The group from Austria is assigned to right-wing extremism. Nevertheless, the Swiss financial institution has an account in the name of their bosses. Supporters could use this to pay in money for the organization.
Martin Sellner is head of Identity Movement Austria.
As the CH Media newspapers report, he has an account with Postfinance. This is surprising: because numerous financial institutions in Europe had blocked the right-wing extremist's accounts in the past.
The 33-year-old is repeatedly in public because of sensational incidents.
Martin is about Sellner is head of the Austrian Identitarian Movement.
The 33-year-old is known across the continent; most banks refuse to provide him with their services.
According to the latest findings, Swiss Postfinance continues to maintain an account for Sellner that is actively used.
The 33-year-old Austrian Martin Sellner is the founder and spiritual father of the Identitarian Movement. The group is classified by experts as right-wing extremist and has been confronted with legal problems on various occasions, including a donation from the Christchurch assassin. As the CH Media newspapers report, several banks have terminated their business relationships with Sellner in the past. He now has his bank account in Switzerland: with Postfinance to be precise.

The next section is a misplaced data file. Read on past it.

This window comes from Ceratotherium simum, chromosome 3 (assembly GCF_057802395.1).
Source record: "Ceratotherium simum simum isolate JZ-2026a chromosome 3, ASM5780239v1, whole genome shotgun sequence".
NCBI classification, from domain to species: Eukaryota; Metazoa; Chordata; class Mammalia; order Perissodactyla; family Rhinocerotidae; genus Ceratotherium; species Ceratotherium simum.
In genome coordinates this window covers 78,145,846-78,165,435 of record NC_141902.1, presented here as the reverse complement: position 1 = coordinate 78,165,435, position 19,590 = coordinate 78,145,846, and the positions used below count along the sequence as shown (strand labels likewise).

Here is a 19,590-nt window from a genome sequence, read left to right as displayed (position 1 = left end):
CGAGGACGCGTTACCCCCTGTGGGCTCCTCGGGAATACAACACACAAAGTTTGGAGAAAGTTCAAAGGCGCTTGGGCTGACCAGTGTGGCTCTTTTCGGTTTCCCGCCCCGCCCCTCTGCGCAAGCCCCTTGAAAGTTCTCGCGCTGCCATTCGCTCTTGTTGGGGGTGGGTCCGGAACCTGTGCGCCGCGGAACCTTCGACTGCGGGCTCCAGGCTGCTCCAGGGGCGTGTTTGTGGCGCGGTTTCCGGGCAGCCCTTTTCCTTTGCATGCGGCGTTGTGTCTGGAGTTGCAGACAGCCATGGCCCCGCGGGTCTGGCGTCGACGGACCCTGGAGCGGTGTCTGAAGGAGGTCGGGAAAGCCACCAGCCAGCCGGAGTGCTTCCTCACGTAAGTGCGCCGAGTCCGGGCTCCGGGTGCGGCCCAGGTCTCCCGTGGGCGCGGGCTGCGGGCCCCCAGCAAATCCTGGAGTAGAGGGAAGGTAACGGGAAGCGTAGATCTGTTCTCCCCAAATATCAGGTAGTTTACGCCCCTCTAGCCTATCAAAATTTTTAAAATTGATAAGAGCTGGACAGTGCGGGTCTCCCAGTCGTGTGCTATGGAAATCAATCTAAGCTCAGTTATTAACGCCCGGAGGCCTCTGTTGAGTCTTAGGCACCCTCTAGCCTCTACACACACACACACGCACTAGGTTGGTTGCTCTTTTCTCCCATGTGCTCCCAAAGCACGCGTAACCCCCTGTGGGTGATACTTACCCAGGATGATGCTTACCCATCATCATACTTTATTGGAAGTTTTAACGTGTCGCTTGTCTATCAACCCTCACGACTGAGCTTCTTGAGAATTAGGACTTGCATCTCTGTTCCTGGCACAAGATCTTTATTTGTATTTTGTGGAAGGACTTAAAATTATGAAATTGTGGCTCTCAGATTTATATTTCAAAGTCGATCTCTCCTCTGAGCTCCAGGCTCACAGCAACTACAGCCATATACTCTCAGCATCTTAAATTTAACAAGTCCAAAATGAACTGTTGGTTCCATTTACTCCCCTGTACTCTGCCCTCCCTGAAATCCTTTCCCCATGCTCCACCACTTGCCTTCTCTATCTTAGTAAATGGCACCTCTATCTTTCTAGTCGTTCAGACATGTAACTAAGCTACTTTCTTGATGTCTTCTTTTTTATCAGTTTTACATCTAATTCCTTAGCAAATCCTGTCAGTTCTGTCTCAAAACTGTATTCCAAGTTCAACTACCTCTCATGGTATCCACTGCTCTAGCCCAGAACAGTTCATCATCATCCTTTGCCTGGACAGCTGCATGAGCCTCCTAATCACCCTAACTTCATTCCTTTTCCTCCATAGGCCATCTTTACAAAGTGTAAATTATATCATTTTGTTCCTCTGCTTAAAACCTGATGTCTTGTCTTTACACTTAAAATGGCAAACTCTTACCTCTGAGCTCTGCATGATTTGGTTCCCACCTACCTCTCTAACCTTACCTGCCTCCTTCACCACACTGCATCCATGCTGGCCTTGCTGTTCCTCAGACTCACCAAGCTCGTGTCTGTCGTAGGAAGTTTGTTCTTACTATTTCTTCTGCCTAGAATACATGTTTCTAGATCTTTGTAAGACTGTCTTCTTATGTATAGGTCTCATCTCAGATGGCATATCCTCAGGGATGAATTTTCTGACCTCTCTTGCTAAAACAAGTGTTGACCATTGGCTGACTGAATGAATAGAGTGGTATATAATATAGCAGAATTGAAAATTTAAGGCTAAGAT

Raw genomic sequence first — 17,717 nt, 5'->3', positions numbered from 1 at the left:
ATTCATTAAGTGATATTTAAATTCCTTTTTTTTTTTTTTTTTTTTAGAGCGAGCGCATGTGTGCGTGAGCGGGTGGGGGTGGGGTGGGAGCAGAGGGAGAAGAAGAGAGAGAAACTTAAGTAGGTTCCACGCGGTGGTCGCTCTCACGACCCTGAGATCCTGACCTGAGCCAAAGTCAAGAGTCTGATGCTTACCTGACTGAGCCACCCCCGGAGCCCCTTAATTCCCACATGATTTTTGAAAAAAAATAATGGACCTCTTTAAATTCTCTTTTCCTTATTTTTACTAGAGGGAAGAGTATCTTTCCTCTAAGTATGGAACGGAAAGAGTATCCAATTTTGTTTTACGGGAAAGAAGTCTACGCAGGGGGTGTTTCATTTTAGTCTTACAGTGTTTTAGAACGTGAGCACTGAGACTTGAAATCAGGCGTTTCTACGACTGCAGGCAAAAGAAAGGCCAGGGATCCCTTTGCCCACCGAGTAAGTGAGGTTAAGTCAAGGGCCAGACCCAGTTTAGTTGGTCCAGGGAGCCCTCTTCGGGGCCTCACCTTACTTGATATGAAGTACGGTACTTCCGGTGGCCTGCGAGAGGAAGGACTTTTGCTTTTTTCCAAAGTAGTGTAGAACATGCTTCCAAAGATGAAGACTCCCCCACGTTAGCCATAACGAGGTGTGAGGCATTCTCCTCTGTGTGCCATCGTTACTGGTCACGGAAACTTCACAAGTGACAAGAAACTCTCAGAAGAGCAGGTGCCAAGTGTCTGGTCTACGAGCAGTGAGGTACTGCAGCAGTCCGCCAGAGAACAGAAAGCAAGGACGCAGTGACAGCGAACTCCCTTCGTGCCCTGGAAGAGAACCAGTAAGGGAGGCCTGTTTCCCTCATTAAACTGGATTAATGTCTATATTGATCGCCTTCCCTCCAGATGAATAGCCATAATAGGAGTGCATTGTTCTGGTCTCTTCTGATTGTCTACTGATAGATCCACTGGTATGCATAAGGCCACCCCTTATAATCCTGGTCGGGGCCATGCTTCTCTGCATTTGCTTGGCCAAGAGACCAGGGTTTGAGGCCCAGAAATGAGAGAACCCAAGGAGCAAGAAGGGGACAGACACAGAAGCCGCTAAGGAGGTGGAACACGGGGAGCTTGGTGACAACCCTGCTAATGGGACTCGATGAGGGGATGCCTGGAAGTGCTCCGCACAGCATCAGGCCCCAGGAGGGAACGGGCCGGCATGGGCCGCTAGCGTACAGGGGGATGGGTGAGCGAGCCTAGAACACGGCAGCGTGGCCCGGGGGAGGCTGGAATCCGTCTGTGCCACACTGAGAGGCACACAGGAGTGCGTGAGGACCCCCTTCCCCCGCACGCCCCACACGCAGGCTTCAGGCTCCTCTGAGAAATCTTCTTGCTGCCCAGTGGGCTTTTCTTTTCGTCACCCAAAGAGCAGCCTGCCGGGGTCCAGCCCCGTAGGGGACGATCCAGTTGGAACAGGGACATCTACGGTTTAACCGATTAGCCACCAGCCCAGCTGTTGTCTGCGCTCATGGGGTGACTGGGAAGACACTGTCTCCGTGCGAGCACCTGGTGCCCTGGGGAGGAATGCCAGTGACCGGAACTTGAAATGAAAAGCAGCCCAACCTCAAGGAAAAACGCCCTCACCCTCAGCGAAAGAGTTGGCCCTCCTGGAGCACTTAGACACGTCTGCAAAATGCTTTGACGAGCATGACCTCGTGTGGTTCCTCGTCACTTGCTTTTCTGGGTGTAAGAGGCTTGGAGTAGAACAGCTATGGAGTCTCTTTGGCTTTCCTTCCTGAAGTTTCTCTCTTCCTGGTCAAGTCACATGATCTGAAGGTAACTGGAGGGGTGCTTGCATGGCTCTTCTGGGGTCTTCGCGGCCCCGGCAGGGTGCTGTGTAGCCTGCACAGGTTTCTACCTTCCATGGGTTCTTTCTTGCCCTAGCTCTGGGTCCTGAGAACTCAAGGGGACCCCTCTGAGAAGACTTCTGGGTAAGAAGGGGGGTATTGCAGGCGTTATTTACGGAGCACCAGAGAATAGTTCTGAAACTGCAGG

Postfinance remains silent on the matter
Sellner's bank account has been blocked a total of 37 times in the past. The financial institutions do not want to cooperate with the controversial activist and probably fear legal consequences. In Austria, the authorities launched an investigation in 2019 after it became known that Sellner had received a donation of 1,500 euros from Brenton Tarrant in spring 2018. The Australian then killed 50 people in Christchurch, New Zealand. The investigations were discontinued in 2021 due to a lack of evidence of a connection.
According to the CH Media newspapers, Sellner and his supporters have recently been calling for donations via their newsletter. The money can be transferred to the account in Switzerland. Compared to 20 Minuten, Postfinance explains that they cannot provide any information on the specific case. Accounts would generally be available to customers in Switzerland “and, if applicable, in neighboring countries”. However, as part of the due diligence, you continuously check whether a business relationship may or must be broken off.
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